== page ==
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This majestic new book collects seven decades of cat photography

Walter Chandoha started photographing cats in the 1940s. Taschen’s latest tome contains hundreds of his iconic pictures of felines of all stripes.

Walter Chandoha took perfect photos of cats for decades, beginning in 1942 and continuing until 2018, the last year of his life. The images he produced ranged from the saccharine cuteness of his famous 1955 photo of a kitten and his toothless daughter Paula smiling at the camera to blood-curdling photos of street cats in New Jersey, like those depicted his 1961 photo The Mob.

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He was the original #catsofinstagram—and a new large format book about his work from Taschen celebrates his mastery of both photography and the indomitable felines themselves.

Chandoha began his career in advertising and pet-food branding packaging. But his ability to coax these furry anarchists into willing subjects soon made him the master of cat photography. According to the book, his technique for capturing cats at the precise right moment was very simple. “Early in his career, Chandoha sought the advice of a Ringling Brothers [Circus] tiger trainer,” the book describes. The trainer told him that you need three things to photograph animals: sound, patience, and food. For instance, Chandoha would use the sound of a can of cat food being opened to make a bunch of cats look in the same direction at exactly the same time to take a photo. But he often would also just rely on being quiet and patient, documenting their random moments of play and rest and capturing the true nature of his chosen subject.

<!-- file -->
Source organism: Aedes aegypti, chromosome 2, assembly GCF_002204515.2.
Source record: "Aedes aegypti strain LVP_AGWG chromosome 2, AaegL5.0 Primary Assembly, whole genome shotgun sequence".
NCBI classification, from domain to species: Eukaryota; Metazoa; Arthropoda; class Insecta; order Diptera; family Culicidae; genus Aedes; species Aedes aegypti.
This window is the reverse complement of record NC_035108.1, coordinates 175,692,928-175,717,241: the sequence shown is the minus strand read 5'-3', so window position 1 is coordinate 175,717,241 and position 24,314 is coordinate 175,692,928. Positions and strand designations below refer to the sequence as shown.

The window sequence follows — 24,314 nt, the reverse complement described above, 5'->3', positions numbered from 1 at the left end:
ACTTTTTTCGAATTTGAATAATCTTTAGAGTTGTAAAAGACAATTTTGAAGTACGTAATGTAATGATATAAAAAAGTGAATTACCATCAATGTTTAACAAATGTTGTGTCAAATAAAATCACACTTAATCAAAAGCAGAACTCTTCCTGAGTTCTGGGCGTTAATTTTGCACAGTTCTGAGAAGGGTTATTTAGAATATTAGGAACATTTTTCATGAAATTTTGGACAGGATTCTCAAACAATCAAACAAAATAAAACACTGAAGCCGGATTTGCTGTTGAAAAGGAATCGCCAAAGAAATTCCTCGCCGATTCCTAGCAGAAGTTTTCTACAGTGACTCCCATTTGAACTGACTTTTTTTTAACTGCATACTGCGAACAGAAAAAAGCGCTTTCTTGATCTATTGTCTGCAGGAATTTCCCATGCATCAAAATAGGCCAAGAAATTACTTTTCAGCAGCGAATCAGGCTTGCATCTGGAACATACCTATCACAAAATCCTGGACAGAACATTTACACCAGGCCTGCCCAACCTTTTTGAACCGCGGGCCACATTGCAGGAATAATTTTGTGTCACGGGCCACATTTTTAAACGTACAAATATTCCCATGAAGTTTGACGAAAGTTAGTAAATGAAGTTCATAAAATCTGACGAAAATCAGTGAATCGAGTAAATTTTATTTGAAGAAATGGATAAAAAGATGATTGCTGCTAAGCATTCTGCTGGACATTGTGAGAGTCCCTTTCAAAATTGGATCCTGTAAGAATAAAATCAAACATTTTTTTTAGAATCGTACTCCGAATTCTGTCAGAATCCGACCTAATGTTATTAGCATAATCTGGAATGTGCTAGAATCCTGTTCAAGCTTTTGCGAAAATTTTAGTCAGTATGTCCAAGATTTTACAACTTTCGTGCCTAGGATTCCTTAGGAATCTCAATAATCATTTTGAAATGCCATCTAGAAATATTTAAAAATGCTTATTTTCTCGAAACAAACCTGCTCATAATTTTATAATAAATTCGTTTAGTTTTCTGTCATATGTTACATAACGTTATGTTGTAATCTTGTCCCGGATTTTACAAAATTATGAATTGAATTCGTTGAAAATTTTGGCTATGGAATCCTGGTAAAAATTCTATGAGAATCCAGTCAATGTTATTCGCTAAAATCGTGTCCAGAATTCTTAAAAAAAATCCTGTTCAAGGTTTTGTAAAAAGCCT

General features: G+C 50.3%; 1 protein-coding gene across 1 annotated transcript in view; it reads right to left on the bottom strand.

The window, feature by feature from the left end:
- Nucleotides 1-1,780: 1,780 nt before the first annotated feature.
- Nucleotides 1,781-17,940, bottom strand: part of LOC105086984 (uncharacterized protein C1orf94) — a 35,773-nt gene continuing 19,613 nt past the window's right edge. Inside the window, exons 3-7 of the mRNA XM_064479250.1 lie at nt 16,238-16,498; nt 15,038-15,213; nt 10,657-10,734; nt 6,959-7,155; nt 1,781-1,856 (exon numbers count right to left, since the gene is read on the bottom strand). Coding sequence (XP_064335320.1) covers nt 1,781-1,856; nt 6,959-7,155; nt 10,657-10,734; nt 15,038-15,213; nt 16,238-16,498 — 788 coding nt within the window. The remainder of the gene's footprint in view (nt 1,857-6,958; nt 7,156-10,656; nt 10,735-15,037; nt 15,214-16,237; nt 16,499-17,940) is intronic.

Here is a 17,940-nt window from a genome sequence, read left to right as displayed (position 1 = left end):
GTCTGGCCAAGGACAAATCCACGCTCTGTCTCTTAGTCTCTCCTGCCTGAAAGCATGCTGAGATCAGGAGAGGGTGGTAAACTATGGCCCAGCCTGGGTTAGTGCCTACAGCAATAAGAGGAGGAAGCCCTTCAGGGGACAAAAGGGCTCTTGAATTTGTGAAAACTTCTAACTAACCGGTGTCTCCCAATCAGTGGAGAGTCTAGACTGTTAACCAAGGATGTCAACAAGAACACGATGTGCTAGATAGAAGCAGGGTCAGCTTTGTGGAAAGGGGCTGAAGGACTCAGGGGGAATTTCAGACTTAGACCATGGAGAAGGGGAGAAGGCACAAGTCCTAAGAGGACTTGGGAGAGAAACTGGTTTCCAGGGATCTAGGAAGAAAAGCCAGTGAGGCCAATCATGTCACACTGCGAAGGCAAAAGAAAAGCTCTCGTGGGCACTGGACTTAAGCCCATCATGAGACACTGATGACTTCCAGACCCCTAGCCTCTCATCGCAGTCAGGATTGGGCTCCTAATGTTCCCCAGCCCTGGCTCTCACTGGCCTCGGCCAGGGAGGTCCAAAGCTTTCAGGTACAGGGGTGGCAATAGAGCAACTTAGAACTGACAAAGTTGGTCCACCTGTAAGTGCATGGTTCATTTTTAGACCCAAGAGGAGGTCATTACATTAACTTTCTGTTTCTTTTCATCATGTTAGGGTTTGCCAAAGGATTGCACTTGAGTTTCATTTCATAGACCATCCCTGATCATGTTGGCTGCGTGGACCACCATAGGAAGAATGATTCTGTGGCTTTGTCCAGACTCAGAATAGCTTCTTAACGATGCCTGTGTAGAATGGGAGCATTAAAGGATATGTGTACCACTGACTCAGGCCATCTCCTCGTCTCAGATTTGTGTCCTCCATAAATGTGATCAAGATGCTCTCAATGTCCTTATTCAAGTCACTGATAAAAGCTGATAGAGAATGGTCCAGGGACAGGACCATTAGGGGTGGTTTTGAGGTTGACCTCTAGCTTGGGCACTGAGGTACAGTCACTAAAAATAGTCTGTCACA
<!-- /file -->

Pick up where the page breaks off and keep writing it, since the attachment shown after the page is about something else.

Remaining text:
Chandoha’s work documents how cat culture evolved in the United States. According to a 1985 paper by Yale professor of social ecology Stephen Keller—who pioneered the theory of “biophilia” about how humans relate to other beings, especially pets—the years after World War II marked a turning point for Americans’ perception of animals and pets. Cats and other pets started to receive care unseen until that time, becoming much more embedded into our lives. Once second-class citizens, these animals are now treated like family members, enjoy high quality nutrition diets, and are considered a crucial part in the mental well-being of their owners.

The 98-year-old photographer passed away in January 2019. You can buy the book here for $50.

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About the author

Jesus Diaz founded the new Sploid for Gawker Media after seven years working at Gizmodo, where he helmed the lost-in-a-bar iPhone 4 story. He's a creative director, screenwriter, and producer at The Magic Sauce and a contributing writer at Fast Company.

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